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Delio CEO Admits Investor Deposits Not ‘Principal Protected’ Amid $181M Collapse

Hassan Shittu
Last updated: | 2 min read
Delio CEO Admits Investor Deposits Not 'Principal Protected' Amid $181M Collapse

Jeong Sang-ho, CEO of Delio, faced intense scrutiny in the second criminal trial held at the Seoul Southern District Court on June 25, where he said investors’ deposits were not “principal protected.”

The trial revolved around the $180 million embezzlement accusation of the South Korean crypto firm. The accusations revolved around Delio guaranteeing the principal of investors’ deposits. CEO Jeong Sang-ho refuted the claim and maintained that Delio never promised principal protection and followed regulatory guidelines set by the Financial Intelligence Unit (FIU).

Delio Principal Guarantee Controversy Challenged by Investors

Delio initially attracted investments by promising returns of approximately 10% per year on deposits of cryptocurrencies like Bitcoin and Ethereum. In June 2023, the company abruptly halted services without notice, leading to accusations of fraud and embezzlement against Jeong, who allegedly misappropriated around $180 million (250 billion won) worth of virtual assets from approximately 2,800 investors.

During the trial, as reported by local news, creditors (investors) challenged Jeong over their deposits ‘principal guarantee.’

When questioned by the prosecution, Jeong stated, “We have never promised to guarantee the principal.”

He elaborated that Delio registered as a virtual asset business operator in 2021, adhered to FIU guidelines, and reported its status quarterly.

“Delio received a grant as a virtual asset business operator in 2021,” Jeong said. “Since then, it has reported the status four times a year and has been managed and supervised by the FIU, so the product was launched and serviced in accordance with the authorities’ guide.”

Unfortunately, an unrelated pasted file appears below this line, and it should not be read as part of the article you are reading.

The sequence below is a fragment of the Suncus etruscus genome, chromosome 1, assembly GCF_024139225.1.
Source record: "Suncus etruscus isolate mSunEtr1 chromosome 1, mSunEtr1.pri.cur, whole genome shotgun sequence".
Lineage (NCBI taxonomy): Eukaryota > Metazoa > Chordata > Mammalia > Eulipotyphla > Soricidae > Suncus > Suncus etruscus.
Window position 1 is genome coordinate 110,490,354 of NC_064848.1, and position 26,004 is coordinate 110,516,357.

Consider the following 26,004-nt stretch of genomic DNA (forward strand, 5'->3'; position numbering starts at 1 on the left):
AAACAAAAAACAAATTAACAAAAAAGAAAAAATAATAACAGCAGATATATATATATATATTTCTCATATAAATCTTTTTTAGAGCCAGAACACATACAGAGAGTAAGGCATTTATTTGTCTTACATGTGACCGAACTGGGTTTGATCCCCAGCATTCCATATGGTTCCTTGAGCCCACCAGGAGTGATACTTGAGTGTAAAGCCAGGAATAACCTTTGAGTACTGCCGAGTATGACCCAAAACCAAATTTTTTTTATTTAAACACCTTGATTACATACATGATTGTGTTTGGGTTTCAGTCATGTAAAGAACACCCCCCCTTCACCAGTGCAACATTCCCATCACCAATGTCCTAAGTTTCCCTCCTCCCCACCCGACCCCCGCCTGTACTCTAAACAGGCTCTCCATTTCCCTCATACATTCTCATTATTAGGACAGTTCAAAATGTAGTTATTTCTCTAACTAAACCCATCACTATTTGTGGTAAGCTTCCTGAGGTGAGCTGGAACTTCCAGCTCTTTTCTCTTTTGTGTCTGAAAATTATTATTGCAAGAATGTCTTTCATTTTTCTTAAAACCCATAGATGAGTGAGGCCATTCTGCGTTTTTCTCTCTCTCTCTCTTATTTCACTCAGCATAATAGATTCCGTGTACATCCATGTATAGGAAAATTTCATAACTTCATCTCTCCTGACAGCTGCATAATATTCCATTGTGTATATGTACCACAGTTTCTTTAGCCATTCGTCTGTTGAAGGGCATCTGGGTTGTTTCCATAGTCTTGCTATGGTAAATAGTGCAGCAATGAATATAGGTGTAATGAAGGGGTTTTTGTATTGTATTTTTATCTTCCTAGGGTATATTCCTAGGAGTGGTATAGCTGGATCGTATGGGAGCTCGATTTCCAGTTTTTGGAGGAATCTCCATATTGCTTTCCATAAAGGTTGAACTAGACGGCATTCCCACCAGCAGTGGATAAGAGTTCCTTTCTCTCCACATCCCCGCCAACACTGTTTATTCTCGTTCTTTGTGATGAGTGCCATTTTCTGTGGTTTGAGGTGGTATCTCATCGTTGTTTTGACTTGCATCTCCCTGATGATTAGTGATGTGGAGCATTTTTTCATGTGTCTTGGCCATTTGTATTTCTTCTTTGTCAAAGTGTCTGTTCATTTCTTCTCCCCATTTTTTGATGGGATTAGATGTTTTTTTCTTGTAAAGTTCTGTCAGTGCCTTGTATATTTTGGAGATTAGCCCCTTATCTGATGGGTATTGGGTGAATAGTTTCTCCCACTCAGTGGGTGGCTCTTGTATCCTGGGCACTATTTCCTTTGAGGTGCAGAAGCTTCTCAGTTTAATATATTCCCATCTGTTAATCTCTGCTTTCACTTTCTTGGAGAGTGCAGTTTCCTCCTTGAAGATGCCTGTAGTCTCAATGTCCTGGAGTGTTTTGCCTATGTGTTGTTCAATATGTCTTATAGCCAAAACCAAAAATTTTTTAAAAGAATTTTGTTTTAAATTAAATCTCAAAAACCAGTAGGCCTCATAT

Creditors quickly responded, questioning, “Why are deposits and staking considered investments?”

The prosecution also argued that guaranteeing the principal is a duty of care to customers.

Jeong’s lawyer further clarified that the principal guarantee applied only to incidents like hacking, not to general investment conditions. They stated that the prosecution and creditors’ claims were “factually incorrect,” arguing that the platform’s lent assets were without collateral and their operational handling constituted “only 5% of their assets” following the collapse of FTX.

This statement provoked further anger from creditors, who accused Jeong of lying and demanded clarification on why their deposits were treated as investments.

Defunct South Korean Crypto Firm’s Legal and Procedural Disputes

The trial saw heated exchanges lasting over 20 minutes after the session. Creditors presented evidence suggesting Delio’s customer service assured them of principal guarantees. Jeong countered, attributing the principal guarantee claims to prosecution assertions, leading to further disputes over the nature of deposits versus investments. Jeong also refuted several other indictment points.

Regarding allegations of unsecured lending and a mere 5% self-management ratio of customer assets, the defense argued there was no evidence of unsecured lending. It attributed the low self-management ratio to the post-FTX market conditions, which affected asset liquidity management.

Notably, Jeong also pointed out, addressing accusations of asset loss due to hacking, that major losses were linked to Ducato Coin before Delio’s deposit service was fully operational. His defense also challenged the prosecution’s claims of fraud and misrepresentation related to obtaining Delio’s virtual asset business license.

Jeong’s next trial is set for July 23. The court has requested the prosecution provide a detailed list of evidence and justifications for the Gabia search and seizure legality by the week before the trial date.